I recall this for no other reason than it was one of many moments when Tony could look back, recollect and laugh but then as always and in an instance look forward and dream. Its odd what floods in to you when you hear the news that someone you knew for so long and so well has gone for good. I heard the news of Tony’s passing when hiding in sunshine a long way away. Every night I looked at a new sunset and now at the end of that far away sunshine, it seems those sunsets were saying much more than they usually do. In the brief moments since I have watched a small but equally huge world in fundraising share first reflections on their loss and words of great sadness. It’s a personal loss to many and that perhaps marks out the man we came to know, and loved.

I first met Tony when glasses were huge as were his and when Saturday Superstore and Bergerac were big TV. The truth is I don’t remember exactly when, it just seems that he was always there when I first became a fundraiser.  Conferences, bars, the newly formed Institute, an emerging tribe of people learning how to change the world. San Diego at AFP on a dance floor. IOF in Birmingham and Warwick. IFC plenary, dinners and gala balls where he brought people together. Tony so loved IFC. He was a driver and a thinker but more than that a force. He exuded life. Sometimes he shouted when presenting despite a mic and I tried to tell him to turn the volume down. Its only in moments like this that I realise that his volume was just his soul being amplified. I wish he shouted more now. Why be quiet when everyone else is? He believed and I think that’s why we all believed as well. He could perform and only in later life I discovered this was because he was once a dancer and performer in another world. He drew content and meaning and performed it so it would resonate and shine and challenge. It was theatre when we all needed theatre. But never light. Full. Always. How we will miss him when conferences need that unique mix. Tony at his best.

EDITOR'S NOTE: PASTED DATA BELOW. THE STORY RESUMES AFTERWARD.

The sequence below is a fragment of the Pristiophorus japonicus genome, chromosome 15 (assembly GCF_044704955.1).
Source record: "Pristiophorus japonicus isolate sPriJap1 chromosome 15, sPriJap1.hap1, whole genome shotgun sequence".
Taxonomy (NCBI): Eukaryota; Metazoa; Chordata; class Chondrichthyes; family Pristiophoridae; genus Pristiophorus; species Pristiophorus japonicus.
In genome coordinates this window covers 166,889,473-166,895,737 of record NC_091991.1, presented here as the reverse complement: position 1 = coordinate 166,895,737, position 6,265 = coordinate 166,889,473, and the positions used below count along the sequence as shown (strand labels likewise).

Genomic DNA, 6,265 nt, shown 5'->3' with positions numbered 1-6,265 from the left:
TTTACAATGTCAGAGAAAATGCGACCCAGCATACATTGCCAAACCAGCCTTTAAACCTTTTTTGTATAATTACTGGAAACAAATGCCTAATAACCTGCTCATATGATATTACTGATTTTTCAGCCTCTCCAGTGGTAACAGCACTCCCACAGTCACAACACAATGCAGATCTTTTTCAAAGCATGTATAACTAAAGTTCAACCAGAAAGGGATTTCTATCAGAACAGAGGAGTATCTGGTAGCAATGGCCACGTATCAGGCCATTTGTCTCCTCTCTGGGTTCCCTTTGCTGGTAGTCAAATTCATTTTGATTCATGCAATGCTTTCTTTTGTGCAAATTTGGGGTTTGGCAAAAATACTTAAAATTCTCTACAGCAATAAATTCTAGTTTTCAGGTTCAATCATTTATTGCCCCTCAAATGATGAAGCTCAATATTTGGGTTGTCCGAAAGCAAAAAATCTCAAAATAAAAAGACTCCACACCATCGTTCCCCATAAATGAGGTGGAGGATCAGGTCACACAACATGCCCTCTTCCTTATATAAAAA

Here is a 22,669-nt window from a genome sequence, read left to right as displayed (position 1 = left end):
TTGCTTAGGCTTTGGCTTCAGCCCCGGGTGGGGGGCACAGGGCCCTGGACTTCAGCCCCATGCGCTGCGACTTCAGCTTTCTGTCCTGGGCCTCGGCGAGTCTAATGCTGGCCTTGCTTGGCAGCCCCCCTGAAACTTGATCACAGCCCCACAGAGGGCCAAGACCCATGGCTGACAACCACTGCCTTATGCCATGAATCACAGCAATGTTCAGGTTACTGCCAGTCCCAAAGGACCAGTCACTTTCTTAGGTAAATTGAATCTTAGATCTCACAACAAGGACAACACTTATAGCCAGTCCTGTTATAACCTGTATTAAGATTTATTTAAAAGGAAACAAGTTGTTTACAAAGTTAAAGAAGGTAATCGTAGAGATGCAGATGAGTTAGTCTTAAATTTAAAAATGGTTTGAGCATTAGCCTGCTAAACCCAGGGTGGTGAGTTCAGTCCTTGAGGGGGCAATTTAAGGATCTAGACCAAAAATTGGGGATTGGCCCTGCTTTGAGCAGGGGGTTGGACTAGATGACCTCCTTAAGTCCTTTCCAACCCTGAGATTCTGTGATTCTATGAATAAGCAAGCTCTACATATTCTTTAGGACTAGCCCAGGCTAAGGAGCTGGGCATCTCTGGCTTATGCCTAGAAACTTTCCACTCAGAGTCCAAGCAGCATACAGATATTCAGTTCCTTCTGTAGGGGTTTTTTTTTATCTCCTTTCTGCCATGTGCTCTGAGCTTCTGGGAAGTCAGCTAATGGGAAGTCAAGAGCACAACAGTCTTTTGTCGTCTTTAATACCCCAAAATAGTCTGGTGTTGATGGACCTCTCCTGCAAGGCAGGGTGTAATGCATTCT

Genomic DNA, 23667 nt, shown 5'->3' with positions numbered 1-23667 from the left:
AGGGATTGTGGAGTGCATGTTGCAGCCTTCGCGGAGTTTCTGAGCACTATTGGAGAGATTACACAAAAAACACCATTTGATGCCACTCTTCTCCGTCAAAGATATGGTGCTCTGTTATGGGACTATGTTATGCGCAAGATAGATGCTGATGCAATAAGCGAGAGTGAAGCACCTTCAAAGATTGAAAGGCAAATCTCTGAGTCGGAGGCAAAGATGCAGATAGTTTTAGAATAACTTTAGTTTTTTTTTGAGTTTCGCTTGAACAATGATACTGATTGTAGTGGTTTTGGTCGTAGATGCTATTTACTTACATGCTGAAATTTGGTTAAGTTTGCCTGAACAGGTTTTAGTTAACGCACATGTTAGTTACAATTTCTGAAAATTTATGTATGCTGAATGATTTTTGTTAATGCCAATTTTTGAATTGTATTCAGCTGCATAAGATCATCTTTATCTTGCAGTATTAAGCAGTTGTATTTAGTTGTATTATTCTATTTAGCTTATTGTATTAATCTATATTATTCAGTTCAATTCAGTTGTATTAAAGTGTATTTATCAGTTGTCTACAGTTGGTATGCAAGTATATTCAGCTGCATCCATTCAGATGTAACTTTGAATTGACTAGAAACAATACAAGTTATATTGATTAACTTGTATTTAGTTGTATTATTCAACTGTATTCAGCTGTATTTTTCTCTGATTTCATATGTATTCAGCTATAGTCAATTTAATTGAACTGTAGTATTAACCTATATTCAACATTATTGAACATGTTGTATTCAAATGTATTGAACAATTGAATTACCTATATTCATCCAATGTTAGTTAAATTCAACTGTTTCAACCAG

His quiet counsel was always the most valued. A small word or a direct telling. He could draw for England as well. Models, triangles, Venn diagrams. Notepads full of creative genius. He was a jackdaw, a collector. Ideas and grand schemes mixed with the hard practical delivery of a man whose experience always in the end tempered his creativity . He posed what if more than any one. He poked and challenged. He sought out can do’s and hope. He said it how it was and how it could be. He was irreverent. Knowing. And there. He was one of those who cared about people – talent. If he saw such talent he drew it out. Special. I used to meet him when I was a Fundraising Director to navigate the usual stormy waters we all understand. Last year at a conference in York, tea at Betty’s and just a conversation and catch up. Dinner in Amsterdam with a gathering as he only he seemed to be able to do. His hospitality was always warm and rich and slightly provocative like he meant for us to try a little harder.

In these last days he faced a monster. I met him the week before his diagnosis. He was having tests and wasn’t sure how they would turn out. At the time I was too and I remember being consumed with fear, as it turned out for no reason. But for Tony it was as he suspected. He focused as we would expect. Determined and positive. A task to be addressed so he could get back to the life he was living and the noise he created around the world. This in itself tells us about him. No one should judge how anyone deals with these things. Each to their own and each can be a light we can learn from, but he faced it and got on with it. I presented with him at a conference in the summer. He amazed us again and as always.  In the end, like for many but not all it overwhelmed him. And so here we are. Empty, shocked maybe and sad that he has gone from our worldwide family.

One thing rings true today. As lives go Tony made one helluva footprint. For all of us wishing today we had sent that last message or said that thing we planned to say or got on with that other thing we meant to get round to, he will remind us that life really is very short. I will as we all will, will have time to reflect, mourn a dear friend, a constant when constants so often get taken for granted. But for today, I just wanted to say I am so very sorry you have left us all and that I wanted to thank you for more than I ever got round to saying. Your gift was immeasurable and generous. You were a true friend, and a great man who made a great difference.

In the days ahead the best way we can honour and remember Tony is do everything he pushed us to do and to be.

God bless.